Interestingly, this is one of the exceptions to the “can’t dock exempt employees’ pay” rule. If they have a sick leave plan, and you’ve used up all your sick leave and then you take more sick days, they can deduct for full-day absences for those sick days, just not for partial ones. More on this above!

  9. Stuart*

    number 2 – blocking an internal transfer. As far as I could tell at the time, that happened to me. I applied for transfer out of a department that had become toxic for me, and got blocked from any transfers.

    I left to become a freelance IT consultant instead and made more than twice what they were paying me. I heard from an internal spy that in the 6 months after I left the entire management structure changed, with the manager responsible for the toxicity being put on a project where he spent all day reading magazines, and without any people management responsibilities.

  10. Anonie Nonie*

    #4 – this happened to me. The position was put on hold. About 4 months later, I followed up and briefly updated the hiring manager on what I had been doing. 4 months after that, I got a call asking me to come in for an interview and ended up getting the job. (It ended up being an 8 month hold). I think one check in a few months later is okay.

  11. Alanis*

    UK public sector here as well. What a secondment also allows you to do is move into a fixed term post without risk. Because the public sector has killer benefits and fairly good job security, many people wouldn’t leave a permanent job to go to an 1 or 2 year contract even for more money. It wouldn’t be worth the risk. This allows people to try out those jobs with the security of their old job to go back to. It benefits the employer because they get a much more skilled and experienced employee than they usually would on a fixed term contract. Generally, a manager that blocks secondments is looked a bit askance at. It happens but it’s no really the culture.
    This is interesting to me because I’m interviewing for a private sector job and trying to come up with how much of a raise I need to walk away from my killer benefits.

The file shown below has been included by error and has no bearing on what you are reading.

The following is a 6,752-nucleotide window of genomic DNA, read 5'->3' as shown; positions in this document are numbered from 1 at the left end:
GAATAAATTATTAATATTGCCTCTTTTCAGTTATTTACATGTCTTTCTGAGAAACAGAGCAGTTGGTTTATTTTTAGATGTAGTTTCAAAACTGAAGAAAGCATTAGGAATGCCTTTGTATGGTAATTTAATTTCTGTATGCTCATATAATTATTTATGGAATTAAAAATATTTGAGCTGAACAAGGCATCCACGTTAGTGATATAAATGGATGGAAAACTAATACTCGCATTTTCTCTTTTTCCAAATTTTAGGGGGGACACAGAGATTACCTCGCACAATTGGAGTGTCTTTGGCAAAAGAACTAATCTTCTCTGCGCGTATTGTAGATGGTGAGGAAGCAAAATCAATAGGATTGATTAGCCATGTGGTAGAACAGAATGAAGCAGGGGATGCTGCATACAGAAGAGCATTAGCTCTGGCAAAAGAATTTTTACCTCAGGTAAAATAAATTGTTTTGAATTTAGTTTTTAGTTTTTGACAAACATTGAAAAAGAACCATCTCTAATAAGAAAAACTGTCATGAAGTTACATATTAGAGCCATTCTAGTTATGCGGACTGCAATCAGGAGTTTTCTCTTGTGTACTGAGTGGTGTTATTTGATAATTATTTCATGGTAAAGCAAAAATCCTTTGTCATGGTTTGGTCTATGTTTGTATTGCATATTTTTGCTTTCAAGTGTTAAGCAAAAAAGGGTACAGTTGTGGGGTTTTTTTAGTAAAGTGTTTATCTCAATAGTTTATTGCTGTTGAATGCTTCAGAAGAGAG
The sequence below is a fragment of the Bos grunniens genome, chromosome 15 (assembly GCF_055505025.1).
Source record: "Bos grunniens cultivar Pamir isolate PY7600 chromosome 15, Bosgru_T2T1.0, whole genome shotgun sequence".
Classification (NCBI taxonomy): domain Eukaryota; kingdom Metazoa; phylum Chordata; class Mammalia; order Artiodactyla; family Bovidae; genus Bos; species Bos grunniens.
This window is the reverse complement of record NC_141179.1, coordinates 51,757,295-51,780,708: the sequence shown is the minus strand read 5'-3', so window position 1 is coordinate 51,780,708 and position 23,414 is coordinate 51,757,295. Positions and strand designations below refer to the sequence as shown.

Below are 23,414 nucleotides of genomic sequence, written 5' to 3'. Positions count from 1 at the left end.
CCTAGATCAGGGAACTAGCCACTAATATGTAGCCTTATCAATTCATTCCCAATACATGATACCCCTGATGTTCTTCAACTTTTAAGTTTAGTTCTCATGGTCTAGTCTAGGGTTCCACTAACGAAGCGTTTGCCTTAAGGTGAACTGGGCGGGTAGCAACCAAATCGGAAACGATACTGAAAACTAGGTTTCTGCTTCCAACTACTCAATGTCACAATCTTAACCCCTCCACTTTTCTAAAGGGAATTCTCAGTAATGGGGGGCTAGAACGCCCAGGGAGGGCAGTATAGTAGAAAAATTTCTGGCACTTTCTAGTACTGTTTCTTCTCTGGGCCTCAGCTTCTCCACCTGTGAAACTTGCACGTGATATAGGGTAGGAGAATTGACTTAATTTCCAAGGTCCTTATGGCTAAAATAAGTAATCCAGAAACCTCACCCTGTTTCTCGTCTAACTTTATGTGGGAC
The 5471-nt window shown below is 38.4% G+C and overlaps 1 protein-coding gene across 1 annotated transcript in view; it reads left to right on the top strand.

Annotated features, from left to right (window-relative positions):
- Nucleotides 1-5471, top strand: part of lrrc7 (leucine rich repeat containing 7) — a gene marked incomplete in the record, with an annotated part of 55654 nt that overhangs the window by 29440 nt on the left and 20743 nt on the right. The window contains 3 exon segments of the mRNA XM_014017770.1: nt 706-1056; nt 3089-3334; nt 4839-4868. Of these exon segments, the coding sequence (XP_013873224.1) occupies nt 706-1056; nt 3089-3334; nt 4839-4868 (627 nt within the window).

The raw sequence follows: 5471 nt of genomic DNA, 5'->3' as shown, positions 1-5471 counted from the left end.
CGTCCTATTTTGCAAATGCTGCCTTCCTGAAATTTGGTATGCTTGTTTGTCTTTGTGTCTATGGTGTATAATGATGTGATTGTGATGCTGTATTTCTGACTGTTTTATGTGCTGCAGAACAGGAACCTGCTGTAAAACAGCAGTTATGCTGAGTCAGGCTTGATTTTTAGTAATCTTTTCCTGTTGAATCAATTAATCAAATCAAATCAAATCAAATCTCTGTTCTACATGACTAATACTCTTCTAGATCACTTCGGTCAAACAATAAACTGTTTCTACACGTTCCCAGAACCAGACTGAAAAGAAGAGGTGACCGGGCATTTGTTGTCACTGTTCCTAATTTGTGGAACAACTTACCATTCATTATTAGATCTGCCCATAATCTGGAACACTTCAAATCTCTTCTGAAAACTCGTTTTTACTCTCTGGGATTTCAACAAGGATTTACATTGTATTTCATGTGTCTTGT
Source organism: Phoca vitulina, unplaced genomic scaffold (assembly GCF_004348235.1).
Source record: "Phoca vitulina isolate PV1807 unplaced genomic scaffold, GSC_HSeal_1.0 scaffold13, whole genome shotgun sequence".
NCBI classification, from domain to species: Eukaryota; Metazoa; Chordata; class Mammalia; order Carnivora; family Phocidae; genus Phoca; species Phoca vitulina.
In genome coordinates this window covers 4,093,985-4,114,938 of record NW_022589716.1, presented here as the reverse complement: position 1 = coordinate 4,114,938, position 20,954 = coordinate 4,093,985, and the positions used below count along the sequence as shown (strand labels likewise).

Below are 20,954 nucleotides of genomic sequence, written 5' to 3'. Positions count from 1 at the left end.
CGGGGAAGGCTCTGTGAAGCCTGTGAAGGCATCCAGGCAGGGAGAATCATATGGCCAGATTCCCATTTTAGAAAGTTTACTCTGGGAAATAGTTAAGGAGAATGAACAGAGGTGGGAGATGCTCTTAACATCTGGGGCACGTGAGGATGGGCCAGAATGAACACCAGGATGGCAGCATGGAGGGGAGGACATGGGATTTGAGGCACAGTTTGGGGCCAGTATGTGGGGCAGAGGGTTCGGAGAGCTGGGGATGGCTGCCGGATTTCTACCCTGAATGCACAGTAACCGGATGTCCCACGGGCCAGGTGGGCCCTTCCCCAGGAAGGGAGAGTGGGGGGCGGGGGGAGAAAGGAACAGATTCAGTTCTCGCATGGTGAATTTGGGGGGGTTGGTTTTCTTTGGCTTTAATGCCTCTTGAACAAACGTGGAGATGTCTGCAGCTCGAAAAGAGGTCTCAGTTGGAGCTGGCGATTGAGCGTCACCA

12. voyager1*

    #2: I just want to say, thank you AAM for saying why people leave a company! If only the folks who blocked moves/advancements for petty reasons read this blog maybe you would get less frustrated letter writers. To me someone advancing their career OR taking initive to cover a job while someone is out should not be blocked by petty manger.

    1. Diluted_TortoiseShell*

      I can see only a handful of reasons to block an internal promotion.

      1. The employee has been with you less than a year, so you are not ready to vouch for their promotion to a new team even if the other manager likes them.

      2. It’s a temporary juggle (like in the OP’s case) and you won’t be able to get coverage for such a short time. In cases like that I can see why it’s more trouble than it’s worth. Especially if you know an internal position for that will not be opening up soon and thus don’t want to bait your employee with “learning those skills” when you know he/she won’t be able to use them.

  13. Nate*

    Yeah, if I found out my manager had blocked my advancement in a company, I would be on the lookout for a new job pretty quickly. That said, I agree that if it were a temporary position, then it makes sense for the manager to not want to have to train and cover for the person while they are gone.

  14. ResLifer*

    I worked in Residence life (managing a dorm at a university) and I was exempt and it was a nightmare. We were all expected to maintain 9-5 office hours and then one night a week, we were expected to hold an an emergency coverage phone and not allowed to leave school grounds (we are all given free 2 bedroom apartments on campus for us and our families). What was tough is if you had a crazy night of arrests and student hospital transports. There were plenty of nights where I never slept and was expected to come in or take sick time. Also if I called out sick and was on call that night I was still expected to respond in person to calls. It made no sense. I took it to our Union once and they said we were exempt and there was nothing we could do. What killed me was other people who worked on call – janitorial, University emt, and University police were all paid overtime for after hour responses.

    1. OP3*

      I just saw this! This is kind of funny to me because my husband is a residence hall director, and neither of us have ever thought it was odd that he was exempt. It’s just the nature of the job for him to be available at all hours. Thankfully we live on a campus where students don’t get in trouble a lot, so he doesn’t have to deal with after-hours stuff that often. After four years in the job he’s still going strong and we’re raising our son in the hall. It’s infinitely better than his restaurant management job!

      On the other hand, I work in the main office for Residence Life (same campus) and that’s where I’m noticing this double-standard with my exempt colleagues, who are expected to have butts-in-seats for at least 50 hours a week but use PTO if they want to leave early. Maybe it’s part of the Res Life mentality about always being available…?

  15. Another Jim*

    In regards to the exempt double standard this is something I’ve only really seen at my current employer. We are basically exempt at a daily basis. We are required to do a minimum nine hour work day, but if we say we take a half day on Friday we don’t do PTO make up for the hours missed that day. So by Noon on Friday you would have worked forty hours, but you still have to take 4 hours of PTO to make up for that half day at the end. It’s a very weird dynamic.